Columbus received four inches of snow this weekend. Although the snow melted, it did force the postponement of the seventh-annual United Sprint Car Series Frostbuster 250 at Magnolia Motor Speedway for one week.  The new dates are Friday and Saturday March 6-7. The event includes two full programs of racing in the USCS. Look for details next week.

Anyone have another real estate need this weekend? Please make a private preview appointment at least 24-hours in advance by visiting your REALTOR® today.
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Andy Kalinowski is a REALTOR®, an Accredited Buyer’s Representative®, a Sales and Foreclosure Resource® and a Military Relocation Professional with CENTURY 21 Doris Hardy and Associates, LLC in Columbus, Mississippi. He has a Mississippi Real Estate license. Andy is also a member of the National Association of Realtors®. Contact him by cell (or text) phone – 662.549.3421 or by e-mail – andyk@dorishardy.com. He is also available for web video chat.

Thursday, February 26, 2015

Tax Deductions for Rental Homes

Although being a landlord certainly has its cons, tops among its pros are the tax deductions rental homeowners enjoy.

From finding tenants to fixing faucets, renting out a home can be a lot of work. If that doesn’t dissuade you, you’ll appreciate collecting the rent checks and taking advantage of tax deductions.

In fact, you can use many rental property expenses to offset your rental income. IRS Publication 527 has all the details.

Writing off Rental Home ExpensesMany rental home expenses are tax deductible. Save receipts and any other documentation, and take the deductions on Schedule E. Figure you’ll spend four hours a week, on average, maintaining a rental property, including recordkeeping.

In general, you can claim the deductions for the year in which you pay for these common rental property expenses:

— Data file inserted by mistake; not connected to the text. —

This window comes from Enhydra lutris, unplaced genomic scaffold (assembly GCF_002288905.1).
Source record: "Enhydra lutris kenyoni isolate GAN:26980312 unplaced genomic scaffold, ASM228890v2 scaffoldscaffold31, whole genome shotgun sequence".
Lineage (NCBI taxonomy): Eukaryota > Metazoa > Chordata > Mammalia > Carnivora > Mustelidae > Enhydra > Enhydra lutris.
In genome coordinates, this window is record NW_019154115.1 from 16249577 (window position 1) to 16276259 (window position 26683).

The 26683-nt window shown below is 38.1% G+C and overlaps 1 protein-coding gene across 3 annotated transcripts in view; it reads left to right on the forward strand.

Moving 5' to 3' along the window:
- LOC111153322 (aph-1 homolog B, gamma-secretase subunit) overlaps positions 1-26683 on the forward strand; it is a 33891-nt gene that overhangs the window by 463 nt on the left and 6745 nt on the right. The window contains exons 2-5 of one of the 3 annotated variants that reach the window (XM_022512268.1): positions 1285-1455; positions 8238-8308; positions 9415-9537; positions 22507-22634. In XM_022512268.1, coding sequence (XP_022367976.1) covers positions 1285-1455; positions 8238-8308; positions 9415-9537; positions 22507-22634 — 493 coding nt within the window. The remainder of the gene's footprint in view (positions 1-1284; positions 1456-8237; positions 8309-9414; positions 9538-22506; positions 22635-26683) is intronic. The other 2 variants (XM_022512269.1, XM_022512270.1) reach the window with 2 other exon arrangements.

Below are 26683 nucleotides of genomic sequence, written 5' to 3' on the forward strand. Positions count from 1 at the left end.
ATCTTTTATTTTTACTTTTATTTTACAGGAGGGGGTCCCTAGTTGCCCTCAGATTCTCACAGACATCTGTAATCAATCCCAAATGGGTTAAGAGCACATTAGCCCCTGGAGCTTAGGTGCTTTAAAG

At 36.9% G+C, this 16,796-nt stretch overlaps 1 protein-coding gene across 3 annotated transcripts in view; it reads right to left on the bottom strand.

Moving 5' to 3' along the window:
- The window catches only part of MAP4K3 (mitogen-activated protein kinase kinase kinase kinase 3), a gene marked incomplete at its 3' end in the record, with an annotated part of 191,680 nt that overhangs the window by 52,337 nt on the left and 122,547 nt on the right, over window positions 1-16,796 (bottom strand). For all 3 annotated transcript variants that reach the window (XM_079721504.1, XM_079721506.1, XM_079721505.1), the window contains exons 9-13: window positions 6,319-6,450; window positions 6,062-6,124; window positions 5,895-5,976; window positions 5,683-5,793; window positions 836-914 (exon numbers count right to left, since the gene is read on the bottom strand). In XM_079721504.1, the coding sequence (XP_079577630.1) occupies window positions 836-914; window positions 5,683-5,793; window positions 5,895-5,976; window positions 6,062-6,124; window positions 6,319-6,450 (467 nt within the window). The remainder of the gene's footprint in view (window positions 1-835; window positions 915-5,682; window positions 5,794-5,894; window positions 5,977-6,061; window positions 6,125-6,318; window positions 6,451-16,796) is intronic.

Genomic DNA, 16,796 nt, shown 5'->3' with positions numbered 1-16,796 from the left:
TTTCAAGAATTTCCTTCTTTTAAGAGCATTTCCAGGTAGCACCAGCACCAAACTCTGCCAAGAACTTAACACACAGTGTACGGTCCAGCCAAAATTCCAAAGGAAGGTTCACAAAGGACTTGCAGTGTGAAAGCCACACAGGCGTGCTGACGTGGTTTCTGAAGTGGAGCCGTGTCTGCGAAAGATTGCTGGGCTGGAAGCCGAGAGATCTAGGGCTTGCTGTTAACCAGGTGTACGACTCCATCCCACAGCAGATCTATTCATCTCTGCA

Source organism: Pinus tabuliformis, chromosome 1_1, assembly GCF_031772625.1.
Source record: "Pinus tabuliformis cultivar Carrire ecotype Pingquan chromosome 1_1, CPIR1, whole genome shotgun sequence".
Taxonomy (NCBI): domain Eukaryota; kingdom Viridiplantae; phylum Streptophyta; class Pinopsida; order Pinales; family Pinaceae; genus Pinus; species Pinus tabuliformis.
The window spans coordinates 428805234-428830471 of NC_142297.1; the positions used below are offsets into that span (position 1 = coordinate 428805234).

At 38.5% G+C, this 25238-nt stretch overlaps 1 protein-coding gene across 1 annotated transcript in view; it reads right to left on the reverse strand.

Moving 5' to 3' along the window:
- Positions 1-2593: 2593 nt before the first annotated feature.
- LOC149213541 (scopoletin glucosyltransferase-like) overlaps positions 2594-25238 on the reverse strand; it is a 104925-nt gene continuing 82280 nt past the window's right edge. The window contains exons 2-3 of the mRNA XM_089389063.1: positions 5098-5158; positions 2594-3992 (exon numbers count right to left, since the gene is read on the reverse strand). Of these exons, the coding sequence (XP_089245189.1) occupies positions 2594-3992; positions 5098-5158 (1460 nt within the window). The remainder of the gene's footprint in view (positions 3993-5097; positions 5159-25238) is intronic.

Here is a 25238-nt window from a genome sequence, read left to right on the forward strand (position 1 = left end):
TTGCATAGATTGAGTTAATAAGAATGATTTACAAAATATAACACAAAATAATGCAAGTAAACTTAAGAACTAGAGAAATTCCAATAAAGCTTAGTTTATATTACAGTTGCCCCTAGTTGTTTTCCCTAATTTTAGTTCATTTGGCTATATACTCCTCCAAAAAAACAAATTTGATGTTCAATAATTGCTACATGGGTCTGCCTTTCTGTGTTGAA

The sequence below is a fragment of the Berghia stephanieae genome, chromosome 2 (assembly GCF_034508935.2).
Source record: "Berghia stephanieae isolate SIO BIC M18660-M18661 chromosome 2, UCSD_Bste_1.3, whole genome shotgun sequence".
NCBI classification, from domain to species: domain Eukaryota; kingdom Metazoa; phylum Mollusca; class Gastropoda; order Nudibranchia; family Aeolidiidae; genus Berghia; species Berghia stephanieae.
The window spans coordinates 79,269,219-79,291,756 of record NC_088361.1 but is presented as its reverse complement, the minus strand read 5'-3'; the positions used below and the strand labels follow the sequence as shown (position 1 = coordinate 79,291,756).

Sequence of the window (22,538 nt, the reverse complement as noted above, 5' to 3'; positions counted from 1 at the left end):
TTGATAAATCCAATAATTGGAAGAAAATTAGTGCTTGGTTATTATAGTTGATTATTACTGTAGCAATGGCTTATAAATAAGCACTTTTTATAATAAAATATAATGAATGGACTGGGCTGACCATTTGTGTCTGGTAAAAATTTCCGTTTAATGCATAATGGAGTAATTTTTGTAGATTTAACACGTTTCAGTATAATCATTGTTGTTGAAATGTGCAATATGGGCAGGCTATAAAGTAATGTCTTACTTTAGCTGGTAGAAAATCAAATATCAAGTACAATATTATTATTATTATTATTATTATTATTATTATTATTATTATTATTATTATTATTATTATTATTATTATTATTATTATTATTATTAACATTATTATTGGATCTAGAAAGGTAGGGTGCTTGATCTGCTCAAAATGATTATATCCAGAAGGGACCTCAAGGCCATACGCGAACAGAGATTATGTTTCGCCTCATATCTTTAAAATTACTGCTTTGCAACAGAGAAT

• Advertising
  • Cleaning and maintenance
  • Commissions paid to rental agents
  • Home owner association/condo dues
  • Insurance premiums
  • Legal fees
  • Mortgage interest
  • Taxes
  • Utilities

 Less obvious deductions include expenses to obtain a mortgage, and fees charged by an accountant to prepare your Schedule E. And don’t forget that a rental home can even be a houseboat or trailer, as long as there are sleeping, cooking, and bathroom facilities. Moreover, the location of the rental home doesn’t matter. It could even be outside the United States.

Limits on Travel ExpensesYou can deduct expenses related to traveling locally to a rental home for such activities as showing it, collecting rent, or doing maintenance. If you use your own car, you can claim the standard mileage rate, plus tolls and parking. For 2014, it’s 56 cents per mile.

Traveling outside your local area to a rental home is another matter. You can write off the expenses if the purpose of the trip is to collect rent or, in the words of the IRS, “manage, conserve, or maintain” the property. If you mix business with pleasure during the trip, you can only deduct the portion of expenses that directly relates to rental activities.

Repairs vs. ImprovementsAnother area that requires rental home owners to tread carefully is repairs vs. improvements. The tax code lets you write off repairs—any fixes that keep your property in working condition—immediately as you would other expenses. The costs of improvements that add value to a rental property or extend its life must instead be depreciated over several years. (More on depreciation below.)

Think of it this way: Simply replacing a broken window pane counts as a repair, but replacing all of the windows in your rental home counts as an improvement. Patching a roof leak is a repair; re-shingling the entire roof is an improvement. You get the picture.